Over the past 20 years our understanding of autism has grown a great deal. Public awareness of this significant developmental disorder has increased the identification of and programming for individuals affected by autism. However, families’ desperate searches for information and cures have also spawned a proliferation of misinformation and simple explanations to a complex problem. As I work with children and their families, I try to provide the most comprehensive, yet readable information, available to address this reality. In the area of Autism Spectrum Disorders the top three books I recommend are The World of the Autistic Child, Helping Children with Autism Learn: Treatment Approaches for Parents and Professionals and The Complete Guide to Asperger’s Syndrome. All three publications should be on the bookshelf of any professional who works with individuals with Autism or Asperger’s Disorder or any family with a child on the spectrum.
The World of the Autistic Child. Bryna Siegel. New York: Oxford Press (1996)
In the 1990’s those of us who worked with children with special needs began asking, “How broad is the spectrum of autism?” Dr. Bryna Siegel’s first book, The World of the Autistic Child, provided a wonderful overview of autism and how it affects children on this spectrum. The book helps readers understand the core symptoms of autism spectrum disorders. Siegel’s depth of knowledge and clear writing style truly helped me to see the world through the eyes of a child with autism. It is a book that can – and should – be re-read. As one’s knowledge and experience in the area increases, one’s understanding of what Dr. Siegel has to offer will also increase when absorbing her writing a second or third time. It is not a book with cookie-cutter solutions but one conveys the essence of autism.
Helping Children with Autism Learn: Treatment Approaches for Parents and Professionals. Bryna Siegel, Ph.D., Oxford University Press (2003)
In Helping Children with Autism Learn, Dr. Siegel provides a practical guide to treating the learning differences of those with autism. She explains how these learning differences can affect those with autism in four dimensions of their lives: social, communication, leisure, and daily living skills. Dr. Siegel defines the atypical pattern of development in those with autism and explains how this developmental sequence skews learning. She also addresses how a child’s strengths can compensate for weaknesses caused by his/her autism.
The book concludes with a discussion of various intervention approaches including Applied Behavioral Analysis (ABA) and the TEACCH curriculum. Her analysis of widely-used interventions is straightforward and cuts through the rhetoric of promises and sensationalism. Dr. Siegel concludes with a discussion of model programs with which she has worked. In a world of promises for parents of children of autism, Dr. Siegel offers an objective and experiential analysis of the issues that need to be addressed.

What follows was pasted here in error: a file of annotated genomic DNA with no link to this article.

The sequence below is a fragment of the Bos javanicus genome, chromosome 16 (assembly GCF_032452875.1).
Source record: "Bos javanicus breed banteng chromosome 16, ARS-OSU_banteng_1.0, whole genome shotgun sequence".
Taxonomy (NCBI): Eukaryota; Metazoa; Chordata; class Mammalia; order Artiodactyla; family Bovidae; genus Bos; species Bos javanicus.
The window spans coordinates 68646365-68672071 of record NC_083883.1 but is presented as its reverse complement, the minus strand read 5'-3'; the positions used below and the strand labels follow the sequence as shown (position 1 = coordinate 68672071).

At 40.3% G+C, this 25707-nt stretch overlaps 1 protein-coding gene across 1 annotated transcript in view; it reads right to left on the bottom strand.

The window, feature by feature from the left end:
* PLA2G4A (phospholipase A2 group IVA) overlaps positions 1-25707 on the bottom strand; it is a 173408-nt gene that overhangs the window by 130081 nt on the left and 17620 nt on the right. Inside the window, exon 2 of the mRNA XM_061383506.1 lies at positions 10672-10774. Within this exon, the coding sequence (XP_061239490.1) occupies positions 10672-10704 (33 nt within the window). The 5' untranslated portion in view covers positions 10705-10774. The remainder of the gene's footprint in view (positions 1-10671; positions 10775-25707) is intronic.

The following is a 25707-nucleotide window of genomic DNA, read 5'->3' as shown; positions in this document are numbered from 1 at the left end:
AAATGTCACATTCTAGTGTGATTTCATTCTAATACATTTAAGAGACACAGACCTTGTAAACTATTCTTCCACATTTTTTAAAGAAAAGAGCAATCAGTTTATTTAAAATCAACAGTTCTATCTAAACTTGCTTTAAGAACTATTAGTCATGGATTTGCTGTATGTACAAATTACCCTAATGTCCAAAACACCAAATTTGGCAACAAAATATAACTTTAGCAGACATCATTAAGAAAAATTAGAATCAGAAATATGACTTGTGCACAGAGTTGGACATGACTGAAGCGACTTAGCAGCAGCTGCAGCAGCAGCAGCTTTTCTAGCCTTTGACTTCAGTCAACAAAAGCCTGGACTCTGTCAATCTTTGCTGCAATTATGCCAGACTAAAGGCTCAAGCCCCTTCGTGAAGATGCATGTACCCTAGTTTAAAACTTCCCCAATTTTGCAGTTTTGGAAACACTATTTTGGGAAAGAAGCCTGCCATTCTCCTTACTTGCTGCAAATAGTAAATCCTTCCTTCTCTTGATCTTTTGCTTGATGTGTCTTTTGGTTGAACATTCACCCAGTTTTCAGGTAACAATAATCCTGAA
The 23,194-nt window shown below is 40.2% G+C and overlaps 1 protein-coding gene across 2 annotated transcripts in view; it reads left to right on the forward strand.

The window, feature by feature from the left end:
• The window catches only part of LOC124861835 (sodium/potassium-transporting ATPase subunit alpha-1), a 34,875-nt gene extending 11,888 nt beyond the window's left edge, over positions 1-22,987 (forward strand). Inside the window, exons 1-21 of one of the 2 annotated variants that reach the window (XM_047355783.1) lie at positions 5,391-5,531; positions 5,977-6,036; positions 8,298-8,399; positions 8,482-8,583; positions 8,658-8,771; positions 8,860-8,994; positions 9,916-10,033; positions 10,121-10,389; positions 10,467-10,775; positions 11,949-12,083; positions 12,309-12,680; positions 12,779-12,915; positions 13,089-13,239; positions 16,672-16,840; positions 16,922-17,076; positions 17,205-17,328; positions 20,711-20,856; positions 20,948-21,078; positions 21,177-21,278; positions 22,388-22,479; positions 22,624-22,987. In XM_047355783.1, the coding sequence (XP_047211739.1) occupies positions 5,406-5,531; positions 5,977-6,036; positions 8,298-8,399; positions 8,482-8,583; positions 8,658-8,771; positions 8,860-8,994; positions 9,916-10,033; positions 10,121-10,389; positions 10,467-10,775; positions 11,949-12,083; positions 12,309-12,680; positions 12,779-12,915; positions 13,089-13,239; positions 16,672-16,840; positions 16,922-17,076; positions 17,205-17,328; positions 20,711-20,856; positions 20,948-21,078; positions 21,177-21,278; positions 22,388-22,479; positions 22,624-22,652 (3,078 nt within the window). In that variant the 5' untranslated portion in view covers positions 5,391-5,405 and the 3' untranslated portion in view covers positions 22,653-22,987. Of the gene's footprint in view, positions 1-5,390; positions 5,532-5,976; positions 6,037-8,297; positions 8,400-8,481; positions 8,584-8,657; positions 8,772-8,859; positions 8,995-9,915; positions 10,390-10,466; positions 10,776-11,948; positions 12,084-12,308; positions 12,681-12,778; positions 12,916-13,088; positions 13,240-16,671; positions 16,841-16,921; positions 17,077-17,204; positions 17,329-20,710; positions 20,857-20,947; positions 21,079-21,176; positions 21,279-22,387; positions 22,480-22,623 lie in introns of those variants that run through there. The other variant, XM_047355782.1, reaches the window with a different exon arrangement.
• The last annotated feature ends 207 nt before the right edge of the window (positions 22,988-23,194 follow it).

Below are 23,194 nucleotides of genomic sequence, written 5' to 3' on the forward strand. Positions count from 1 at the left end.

The Complete Guide to Asperger’s Syndrome. Tony Attwood. Jessica Kingsley Press (2008)
Asperger’s Disorder, also referred to as Asperger’s Syndrome, did not become an accepted diagnosis in the United States until the 1990’s. Our understanding of Asperger’s Disorder as a form of autism improved our ability to identify and understand individuals who had long struggled socially, emotionally and academically. Dr. Attwood’s first book was published in 1998 and served as a seminal handbook for all of us involved in the diagnosis and treatment of individuals with Asperger’s Syndrome. His most recent book, The Complete Guide to Asperger’s Syndrome, expands on this earlier publication by providing an updated and more comprehensive understanding of this complex disorder.
Dr. Tony Attwood is a clinician who has worked with individuals with Asperger’s Disorder for many years. He writes this book from the perspective of someone who knows and understands the syndrome well. His book provides impressive insight into the perspective of individuals with Asperger’s Syndrome and the areas of their lives that are impacted. Dr. Attwood uses a lifespan approach to describe how the person is likely to adjust and respond in childhood, adolescence, and adulthood. If you have a child or are working with someone with Asperger’s Disorder, you will not truly understand the impact of the disorder and how to address areas of deficits without reading this book.
In an era in which we are overwhelmed with information that may or may not be reliable and research-based, these three books provide a foundation for understanding this complicated diagnosis. Parents and professionals are often willing to spend large sums of money on interventions about which we still have many questions. These books provide the “best bang for the buck” for readers who want to ground themselves in evidence-based knowledge that is presented for lay people and professionals alike.